Well, one could look for evidence of the actual bias or unjustified actions to stop contrarian publications, but there is very little evidence for that, one anecdote does not make this bias a reality:

That was the best show of bias before the hacked emails case, and even now I see that they have failed to find any evidence that what the biases mentioned in the emails were acted upon. So far the few examples found point to just wishful thinking. Reprehensible, but wishful nevertheless.

The average person that has not picked a side will be looking hard and long at the folks who pushed kyoto and are pushing copenhagen. The best thing those scientists could have done at HadCru was simply admit incompetence with data handling, storage and admitting that their people are not socially adept.

The fight that they lost, was to let the general public doubt their core comptency which was proving climate change, and generally sound a lot like politicians who have had their hands caught in the cookie jar.

As to the implications, I can’t say. I’d probably wait until the next round of funding comes up to see if anything has really changed.


For me there is an underlying problem with the work at CRU, one I find deeply troubling. In addition to the leaked emails, the source code, and a long personal log by one of the software people has become available. This log makes very interesting, and disturbing reading. A number of people have begun to read though and discect the source code. And a lot of discussion of the personal log is also ongoing. This log is the Harry_readme log.

I spent some time reading the log, and read through some of the source code. I don’t share a lot of the more vitriolic feeling about the code or the state of play that some others do. I have been there and done that, and recognise a lot of the problems that beset the poor guy that was doing the work. But, none the less, there is a very real and significant problem. One that really seriously calls into question pretty much all the work that came out of CRU.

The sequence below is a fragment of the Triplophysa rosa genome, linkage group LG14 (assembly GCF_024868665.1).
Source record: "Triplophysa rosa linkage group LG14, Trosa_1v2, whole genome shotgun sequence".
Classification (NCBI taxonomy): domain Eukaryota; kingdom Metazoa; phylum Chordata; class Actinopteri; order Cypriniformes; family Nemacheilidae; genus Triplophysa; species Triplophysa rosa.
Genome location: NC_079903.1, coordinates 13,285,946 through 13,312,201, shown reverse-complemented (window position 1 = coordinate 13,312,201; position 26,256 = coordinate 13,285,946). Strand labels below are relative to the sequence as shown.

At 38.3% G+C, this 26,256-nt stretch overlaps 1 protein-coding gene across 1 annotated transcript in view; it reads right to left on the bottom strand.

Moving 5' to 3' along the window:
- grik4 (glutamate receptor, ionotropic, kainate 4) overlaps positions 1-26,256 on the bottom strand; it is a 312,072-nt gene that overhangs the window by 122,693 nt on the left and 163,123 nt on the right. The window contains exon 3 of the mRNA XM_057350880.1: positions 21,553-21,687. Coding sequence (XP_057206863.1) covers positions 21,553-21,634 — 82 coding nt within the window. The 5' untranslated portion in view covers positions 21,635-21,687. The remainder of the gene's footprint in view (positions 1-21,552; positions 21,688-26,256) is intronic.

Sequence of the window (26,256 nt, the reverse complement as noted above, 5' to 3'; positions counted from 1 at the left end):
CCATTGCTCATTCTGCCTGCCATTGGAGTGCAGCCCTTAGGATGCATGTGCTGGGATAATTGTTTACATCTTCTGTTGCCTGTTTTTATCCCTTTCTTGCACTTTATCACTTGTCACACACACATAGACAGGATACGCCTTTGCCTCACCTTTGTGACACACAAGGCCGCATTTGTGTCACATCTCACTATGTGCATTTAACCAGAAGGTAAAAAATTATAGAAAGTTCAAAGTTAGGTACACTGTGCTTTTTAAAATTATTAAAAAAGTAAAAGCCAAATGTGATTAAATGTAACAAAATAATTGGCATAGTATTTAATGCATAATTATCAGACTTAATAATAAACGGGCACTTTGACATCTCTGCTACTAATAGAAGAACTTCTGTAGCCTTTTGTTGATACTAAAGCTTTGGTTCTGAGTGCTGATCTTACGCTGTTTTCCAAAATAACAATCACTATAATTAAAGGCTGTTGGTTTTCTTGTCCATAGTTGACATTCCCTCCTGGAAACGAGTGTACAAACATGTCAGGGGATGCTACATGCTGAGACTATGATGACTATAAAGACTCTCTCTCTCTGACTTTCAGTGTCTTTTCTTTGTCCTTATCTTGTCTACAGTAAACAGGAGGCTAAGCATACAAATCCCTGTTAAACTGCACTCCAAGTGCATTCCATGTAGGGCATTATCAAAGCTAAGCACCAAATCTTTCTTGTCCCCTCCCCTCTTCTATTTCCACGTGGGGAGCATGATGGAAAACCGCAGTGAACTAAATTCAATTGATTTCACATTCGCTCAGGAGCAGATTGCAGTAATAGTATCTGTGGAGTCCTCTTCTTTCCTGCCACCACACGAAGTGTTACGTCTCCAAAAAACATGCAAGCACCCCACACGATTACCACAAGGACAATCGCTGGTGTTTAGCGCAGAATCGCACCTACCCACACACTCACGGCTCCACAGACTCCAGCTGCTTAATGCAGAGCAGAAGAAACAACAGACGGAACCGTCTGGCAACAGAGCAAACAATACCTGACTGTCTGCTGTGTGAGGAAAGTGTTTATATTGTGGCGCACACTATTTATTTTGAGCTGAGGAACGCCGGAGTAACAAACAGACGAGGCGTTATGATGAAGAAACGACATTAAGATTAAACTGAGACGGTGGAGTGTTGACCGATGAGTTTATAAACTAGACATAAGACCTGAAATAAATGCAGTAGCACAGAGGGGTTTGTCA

There was absolutley no trace of even minimal scientific safeguards on the work done. The computer programs were not subject to even the most minimal software engineering controls, and the science was not subject to any sort of checks. The story of the log is of a programmer, over a period of three years trying to patch together a poorly documented, buggy and incomplete mess so that he could recreate the entire climate history that CRU had generated, and had, in an unexplained accident lost. Lost. This was done to a deadline that had to be met to allow the next version fo the data to be generated.

Nowhere in any of the story is any suggestion of validation of the data models used. Ad-hoc numeric models are used to interpolate data, and often poor, ill understood, tools used to perform other data processing steps. Much data is syntheticly derived, and the whole system of dubious stability. Yet there is no trace of any analysis being done to validate any of the processing. In a number of places in the log, processing steps are done that I would regard as very dubious. The only justification for the use of some steps, or parameters used, being that they seem to create good looking data.

I have worked with similar code, with similar provenance data, and feel a great deal of empathy for the poor guy in question. I have also seen how very easy it is to have things go wrong in subtle ways, yet ways that can totally ruin the validity of the results. Hard won experience tells me that this work has not been done well enough.

From the programming point of view - stuff we would expect in any professional programming project - requirements, code reviews, regression testing, whitebox testsing, black box testing, acceptance testing, source code control. The reality? None of these.

Worse, from the science point of view. Sensitivity analysis, validation with synthetic data sets, peer review of methodology. All missing. There remains the sneaking suspicion that the whole thing is sufficiently poorly executed, and ill conditioned that with the right choice of fiddle factors any result we wanted could have been created.

In many ways I feel betrayed. Indeed I felt quite angry working my way though a lot of this. As a scientist, and someone who has had to teach people some of these issues for a living, I find the whole thing leaving a bad taste. These guys are supposed to be better than this. We trusted them to be better than this. But they weren’t.